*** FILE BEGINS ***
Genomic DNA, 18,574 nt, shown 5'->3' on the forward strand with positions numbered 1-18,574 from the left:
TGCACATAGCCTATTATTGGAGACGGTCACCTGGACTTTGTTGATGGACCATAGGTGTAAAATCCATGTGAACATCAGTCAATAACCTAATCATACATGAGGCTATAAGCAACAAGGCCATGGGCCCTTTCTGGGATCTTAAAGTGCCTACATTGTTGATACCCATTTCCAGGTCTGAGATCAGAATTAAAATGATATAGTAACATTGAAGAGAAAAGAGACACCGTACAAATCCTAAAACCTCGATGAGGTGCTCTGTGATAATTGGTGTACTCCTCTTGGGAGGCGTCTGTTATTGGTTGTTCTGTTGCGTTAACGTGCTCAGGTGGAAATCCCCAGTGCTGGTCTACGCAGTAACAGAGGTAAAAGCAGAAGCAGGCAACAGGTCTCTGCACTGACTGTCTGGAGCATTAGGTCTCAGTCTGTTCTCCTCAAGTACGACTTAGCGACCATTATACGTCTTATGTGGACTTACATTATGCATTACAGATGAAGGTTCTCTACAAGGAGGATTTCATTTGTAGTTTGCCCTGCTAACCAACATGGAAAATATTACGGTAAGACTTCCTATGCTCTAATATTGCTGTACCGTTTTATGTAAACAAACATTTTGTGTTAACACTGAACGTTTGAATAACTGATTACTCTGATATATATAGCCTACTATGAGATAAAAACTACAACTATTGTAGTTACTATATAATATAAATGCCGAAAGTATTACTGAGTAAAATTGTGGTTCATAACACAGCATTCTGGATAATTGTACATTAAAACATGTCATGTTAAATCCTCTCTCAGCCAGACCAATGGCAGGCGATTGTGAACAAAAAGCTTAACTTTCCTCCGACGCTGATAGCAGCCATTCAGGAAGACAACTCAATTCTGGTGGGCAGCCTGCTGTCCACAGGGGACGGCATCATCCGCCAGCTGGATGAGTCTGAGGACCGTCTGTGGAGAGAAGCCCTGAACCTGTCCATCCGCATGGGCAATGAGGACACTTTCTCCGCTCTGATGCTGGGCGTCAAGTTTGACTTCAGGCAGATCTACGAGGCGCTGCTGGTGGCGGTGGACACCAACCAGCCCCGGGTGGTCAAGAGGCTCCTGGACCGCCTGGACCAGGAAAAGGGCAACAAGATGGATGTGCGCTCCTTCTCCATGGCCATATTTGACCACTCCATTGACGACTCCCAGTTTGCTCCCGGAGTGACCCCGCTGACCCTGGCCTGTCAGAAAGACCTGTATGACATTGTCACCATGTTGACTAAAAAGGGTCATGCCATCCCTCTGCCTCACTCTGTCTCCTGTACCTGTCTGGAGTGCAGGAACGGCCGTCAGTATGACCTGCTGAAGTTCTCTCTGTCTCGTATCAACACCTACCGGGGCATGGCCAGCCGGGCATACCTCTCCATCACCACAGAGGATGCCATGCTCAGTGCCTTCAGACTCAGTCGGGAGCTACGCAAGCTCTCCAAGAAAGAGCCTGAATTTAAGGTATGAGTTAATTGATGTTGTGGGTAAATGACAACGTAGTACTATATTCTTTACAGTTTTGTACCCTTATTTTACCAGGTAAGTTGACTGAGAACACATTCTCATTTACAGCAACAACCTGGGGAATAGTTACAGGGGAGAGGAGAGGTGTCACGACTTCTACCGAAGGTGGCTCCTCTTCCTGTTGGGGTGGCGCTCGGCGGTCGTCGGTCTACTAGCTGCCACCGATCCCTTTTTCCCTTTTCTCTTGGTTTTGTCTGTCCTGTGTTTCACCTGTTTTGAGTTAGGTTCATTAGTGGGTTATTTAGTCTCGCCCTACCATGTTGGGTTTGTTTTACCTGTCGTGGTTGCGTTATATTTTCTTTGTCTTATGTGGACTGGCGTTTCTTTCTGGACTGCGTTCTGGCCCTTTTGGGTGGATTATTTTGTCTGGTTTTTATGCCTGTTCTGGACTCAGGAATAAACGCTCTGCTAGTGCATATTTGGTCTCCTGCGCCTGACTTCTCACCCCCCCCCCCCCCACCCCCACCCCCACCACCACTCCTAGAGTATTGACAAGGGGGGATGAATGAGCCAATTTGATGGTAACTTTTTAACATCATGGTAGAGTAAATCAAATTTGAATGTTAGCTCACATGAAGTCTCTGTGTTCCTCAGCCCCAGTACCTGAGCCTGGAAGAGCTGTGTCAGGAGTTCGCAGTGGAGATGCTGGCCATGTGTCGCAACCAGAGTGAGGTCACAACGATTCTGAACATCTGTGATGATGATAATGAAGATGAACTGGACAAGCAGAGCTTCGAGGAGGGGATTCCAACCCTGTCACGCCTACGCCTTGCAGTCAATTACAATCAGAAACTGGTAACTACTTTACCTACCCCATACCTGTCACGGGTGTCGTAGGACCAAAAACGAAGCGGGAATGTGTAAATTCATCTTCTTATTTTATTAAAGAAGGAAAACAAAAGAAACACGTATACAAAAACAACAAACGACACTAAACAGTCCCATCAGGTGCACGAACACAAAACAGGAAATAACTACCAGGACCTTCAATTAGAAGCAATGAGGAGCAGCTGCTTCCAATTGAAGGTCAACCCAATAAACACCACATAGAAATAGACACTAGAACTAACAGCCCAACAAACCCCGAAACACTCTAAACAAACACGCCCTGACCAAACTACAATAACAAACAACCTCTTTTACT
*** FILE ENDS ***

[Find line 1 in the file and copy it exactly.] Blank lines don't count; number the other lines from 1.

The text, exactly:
Genomic DNA, 18,574 nt, shown 5'->3' on the forward strand with positions numbered 1-18,574 from the left: